Owning rental homes in Northeast Florida may be a profitable venture, but sometimes the image of a landlord could use a little public relations boost. For instance, the cartoon version of a landlord is the opposite of pet-friendly. Lassie or Puff? Fuhgeddaboudit!
That parody landlord attitude might once have been pretty much on target—even in rental homes in Northeast Florida—because many landlords have traditionally been automatically against pet ownership in their Northeast Florida rental homes.
The legit reasons to exercise caution are real enough. Possible stains on carpets, scratched hardwood floors or doors, improperly disposed kitty litter clogging plumbing, dogs barking all day while the tenant is at work—all that can happen. Despite the bad press, though, today’s landlord is much more likely to recognize the benefits that argue for opening their rental homes to pet-doting tenants:
1. Reduced Vacancy Rates
The numbers are undeniable. There is the group of potential tenants with pets, and those without. When a rental is open to pets, the applicant pool includes…well, everyone! More prospective interested tenants decreases the likely downtime for the investment—and the difference hits the bottom line.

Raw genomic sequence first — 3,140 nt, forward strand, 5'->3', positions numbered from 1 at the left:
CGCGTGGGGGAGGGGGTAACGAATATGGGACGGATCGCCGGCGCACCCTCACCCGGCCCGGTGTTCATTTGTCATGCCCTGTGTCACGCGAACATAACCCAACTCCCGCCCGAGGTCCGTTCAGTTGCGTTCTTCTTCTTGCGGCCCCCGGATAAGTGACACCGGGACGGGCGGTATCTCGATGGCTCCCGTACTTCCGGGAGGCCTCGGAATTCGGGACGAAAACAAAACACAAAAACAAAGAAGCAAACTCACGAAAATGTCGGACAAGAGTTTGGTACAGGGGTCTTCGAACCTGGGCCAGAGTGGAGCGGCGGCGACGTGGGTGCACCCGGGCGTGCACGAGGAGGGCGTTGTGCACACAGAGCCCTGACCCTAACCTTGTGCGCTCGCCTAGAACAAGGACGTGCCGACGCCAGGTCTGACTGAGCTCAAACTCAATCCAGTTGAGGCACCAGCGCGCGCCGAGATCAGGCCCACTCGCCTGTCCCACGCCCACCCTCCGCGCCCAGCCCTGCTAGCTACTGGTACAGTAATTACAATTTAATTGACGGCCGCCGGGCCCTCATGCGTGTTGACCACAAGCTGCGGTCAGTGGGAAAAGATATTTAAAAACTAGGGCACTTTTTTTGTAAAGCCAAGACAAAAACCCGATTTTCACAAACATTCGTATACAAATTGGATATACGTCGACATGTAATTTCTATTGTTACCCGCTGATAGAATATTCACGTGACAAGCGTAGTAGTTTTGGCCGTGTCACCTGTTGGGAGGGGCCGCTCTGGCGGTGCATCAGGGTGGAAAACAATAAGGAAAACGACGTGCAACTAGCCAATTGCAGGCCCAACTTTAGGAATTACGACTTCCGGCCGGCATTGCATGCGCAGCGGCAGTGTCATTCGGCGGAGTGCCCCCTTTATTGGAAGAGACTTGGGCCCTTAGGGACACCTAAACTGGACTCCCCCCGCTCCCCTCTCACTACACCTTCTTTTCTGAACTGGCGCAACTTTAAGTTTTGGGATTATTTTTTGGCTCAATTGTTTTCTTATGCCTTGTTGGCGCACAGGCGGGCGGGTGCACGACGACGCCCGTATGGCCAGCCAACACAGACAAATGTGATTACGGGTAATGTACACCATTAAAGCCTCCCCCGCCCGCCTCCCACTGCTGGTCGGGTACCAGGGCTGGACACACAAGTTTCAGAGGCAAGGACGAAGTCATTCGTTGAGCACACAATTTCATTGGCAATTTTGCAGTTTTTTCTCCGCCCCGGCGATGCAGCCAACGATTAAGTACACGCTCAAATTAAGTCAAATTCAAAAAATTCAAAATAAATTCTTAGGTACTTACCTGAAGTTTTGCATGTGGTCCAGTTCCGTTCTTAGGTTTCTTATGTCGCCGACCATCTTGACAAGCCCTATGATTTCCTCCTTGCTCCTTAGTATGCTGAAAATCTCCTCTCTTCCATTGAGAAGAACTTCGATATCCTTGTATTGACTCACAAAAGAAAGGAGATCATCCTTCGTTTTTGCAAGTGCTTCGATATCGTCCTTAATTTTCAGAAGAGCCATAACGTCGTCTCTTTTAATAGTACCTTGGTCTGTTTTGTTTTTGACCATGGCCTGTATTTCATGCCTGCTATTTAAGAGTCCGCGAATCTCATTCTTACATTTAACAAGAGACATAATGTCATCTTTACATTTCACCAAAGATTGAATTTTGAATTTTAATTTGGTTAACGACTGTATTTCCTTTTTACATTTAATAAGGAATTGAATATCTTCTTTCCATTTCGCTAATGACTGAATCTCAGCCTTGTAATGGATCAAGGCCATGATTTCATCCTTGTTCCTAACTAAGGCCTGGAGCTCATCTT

2. Higher Quality Applicants
If a rental home’s applicant pool is greater, the landlord’s selection of tenants expands, increasing the likelihood of landing a higher quality tenant. A topnotch tenant (with Fifi) who pays her rent on time is by most counts a better selection than a so-so tenant (without Fifi) who costs time and money to track down for the rent check.
3. Respectful Tenants
It was a surprise to many when a FIREPAW.org survey on pet-friendly housing showed that, on average, damage done to rental properties is about equal between pet-owning and non-pet-owning tenants. It seems that grateful pet-loving renters try harder to keep their rental homes in good condition (or perhaps they have a greater security deposit at risk).
4. Increased Stability
For my clients who decide to accept pets in their Northeast Florida rental homes, I recommend taking a few extra preparatory steps. In addition the usual reference verifications, asking for a maximum security deposit and the boiler-plate Pet Addendum are in order—and usually readily accepted. Of course, it’s also necessary to check with the insurance company for breed restrictions, and a good idea to fully document the condition of the property at move-in with photos. If you use a smartphone, email yourself copies of the pictures (and preserve them in a safe format). If you hire a property management company, they will also help you set guidelines and terms surrounding pets.
Looking to buy or sell a Northeast Florida investment property in this fall? Then now’s the time to give me a call!